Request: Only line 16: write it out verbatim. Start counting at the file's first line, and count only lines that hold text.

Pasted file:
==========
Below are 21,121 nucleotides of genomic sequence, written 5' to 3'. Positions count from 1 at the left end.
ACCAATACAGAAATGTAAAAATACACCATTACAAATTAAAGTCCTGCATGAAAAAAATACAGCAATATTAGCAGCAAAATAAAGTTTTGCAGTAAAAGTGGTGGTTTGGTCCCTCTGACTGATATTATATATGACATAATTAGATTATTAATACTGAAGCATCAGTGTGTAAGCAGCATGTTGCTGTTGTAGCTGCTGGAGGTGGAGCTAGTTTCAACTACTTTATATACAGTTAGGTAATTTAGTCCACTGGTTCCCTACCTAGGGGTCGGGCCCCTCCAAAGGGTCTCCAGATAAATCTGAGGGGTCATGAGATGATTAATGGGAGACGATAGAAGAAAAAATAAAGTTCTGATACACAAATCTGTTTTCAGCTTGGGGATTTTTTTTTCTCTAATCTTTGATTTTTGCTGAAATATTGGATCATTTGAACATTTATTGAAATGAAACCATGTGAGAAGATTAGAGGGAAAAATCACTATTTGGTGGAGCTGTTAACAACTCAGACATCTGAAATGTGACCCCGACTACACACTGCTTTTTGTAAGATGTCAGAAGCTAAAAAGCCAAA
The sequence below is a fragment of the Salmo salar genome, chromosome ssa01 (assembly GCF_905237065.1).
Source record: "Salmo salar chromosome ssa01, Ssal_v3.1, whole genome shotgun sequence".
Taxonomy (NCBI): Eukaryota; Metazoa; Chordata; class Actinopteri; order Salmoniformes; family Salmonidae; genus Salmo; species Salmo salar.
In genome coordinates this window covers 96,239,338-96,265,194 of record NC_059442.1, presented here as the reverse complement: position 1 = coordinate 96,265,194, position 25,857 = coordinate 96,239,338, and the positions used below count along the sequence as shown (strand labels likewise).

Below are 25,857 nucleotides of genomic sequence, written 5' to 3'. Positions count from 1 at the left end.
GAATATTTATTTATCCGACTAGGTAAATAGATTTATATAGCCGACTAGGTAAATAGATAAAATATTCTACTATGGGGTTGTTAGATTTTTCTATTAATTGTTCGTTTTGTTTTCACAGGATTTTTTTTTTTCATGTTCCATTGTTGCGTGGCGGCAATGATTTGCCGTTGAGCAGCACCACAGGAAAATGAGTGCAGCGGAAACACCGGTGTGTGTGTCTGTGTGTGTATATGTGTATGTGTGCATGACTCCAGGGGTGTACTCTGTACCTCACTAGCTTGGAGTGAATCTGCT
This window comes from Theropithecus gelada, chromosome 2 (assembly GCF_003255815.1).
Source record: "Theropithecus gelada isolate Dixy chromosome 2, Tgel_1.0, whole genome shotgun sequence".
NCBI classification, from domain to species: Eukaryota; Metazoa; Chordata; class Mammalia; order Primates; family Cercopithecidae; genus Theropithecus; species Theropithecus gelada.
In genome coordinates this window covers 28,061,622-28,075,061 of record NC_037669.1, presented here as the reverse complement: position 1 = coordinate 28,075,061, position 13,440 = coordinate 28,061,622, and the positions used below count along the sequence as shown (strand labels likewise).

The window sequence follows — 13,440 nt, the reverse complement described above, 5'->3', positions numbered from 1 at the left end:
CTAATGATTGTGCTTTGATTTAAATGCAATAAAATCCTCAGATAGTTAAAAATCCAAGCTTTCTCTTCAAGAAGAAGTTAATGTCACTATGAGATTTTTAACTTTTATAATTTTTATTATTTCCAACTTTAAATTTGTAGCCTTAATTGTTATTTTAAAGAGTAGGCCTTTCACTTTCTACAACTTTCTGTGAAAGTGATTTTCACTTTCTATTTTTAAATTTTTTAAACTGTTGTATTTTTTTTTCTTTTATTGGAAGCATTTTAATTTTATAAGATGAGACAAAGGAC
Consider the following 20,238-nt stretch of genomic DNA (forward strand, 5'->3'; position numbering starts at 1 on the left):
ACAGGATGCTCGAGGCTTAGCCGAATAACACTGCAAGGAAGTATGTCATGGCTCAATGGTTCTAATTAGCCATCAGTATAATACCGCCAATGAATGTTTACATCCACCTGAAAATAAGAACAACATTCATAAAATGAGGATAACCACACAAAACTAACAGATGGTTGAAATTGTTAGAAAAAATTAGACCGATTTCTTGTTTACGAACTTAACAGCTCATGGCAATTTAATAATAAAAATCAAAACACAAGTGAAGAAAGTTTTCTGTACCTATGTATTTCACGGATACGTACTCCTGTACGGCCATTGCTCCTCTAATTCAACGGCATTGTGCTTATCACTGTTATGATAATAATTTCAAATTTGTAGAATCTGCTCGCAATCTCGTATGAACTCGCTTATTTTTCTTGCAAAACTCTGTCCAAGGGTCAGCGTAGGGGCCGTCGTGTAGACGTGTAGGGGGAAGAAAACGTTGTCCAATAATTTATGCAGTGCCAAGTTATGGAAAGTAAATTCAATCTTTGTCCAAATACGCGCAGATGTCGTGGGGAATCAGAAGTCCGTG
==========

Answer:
ACAGGATGCTCGAGGCTTAGCCGAATAACACTGCAAGGAAGTATGTCATGGCTCAATGGTTCTAATTAGCCATCAGTATAATACCGCCAATGAATGTTTACATCCACCTGAAAATAAGAACAACATTCATAAAATGAGGATAACCACACAAAACTAACAGATGGTTGAAATTGTTAGAAAAAATTAGACCGATTTCTTGTTTACGAACTTAACAGCTCATGGCAATTTAATAATAAAAATCAAAACACAAGTGAAGAAAGTTTTCTGTACCTATGTATTTCACGGATACGTACTCCTGTACGGCCATTGCTCCTCTAATTCAACGGCATTGTGCTTATCACTGTTATGATAATAATTTCAAATTTGTAGAATCTGCTCGCAATCTCGTATGAACTCGCTTATTTTTCTTGCAAAACTCTGTCCAAGGGTCAGCGTAGGGGCCGTCGTGTAGACGTGTAGGGGGAAGAAAACGTTGTCCAATAATTTATGCAGTGCCAAGTTATGGAAAGTAAATTCAATCTTTGTCCAAATACGCGCAGATGTCGTGGGGAATCAGAAGTCCGTG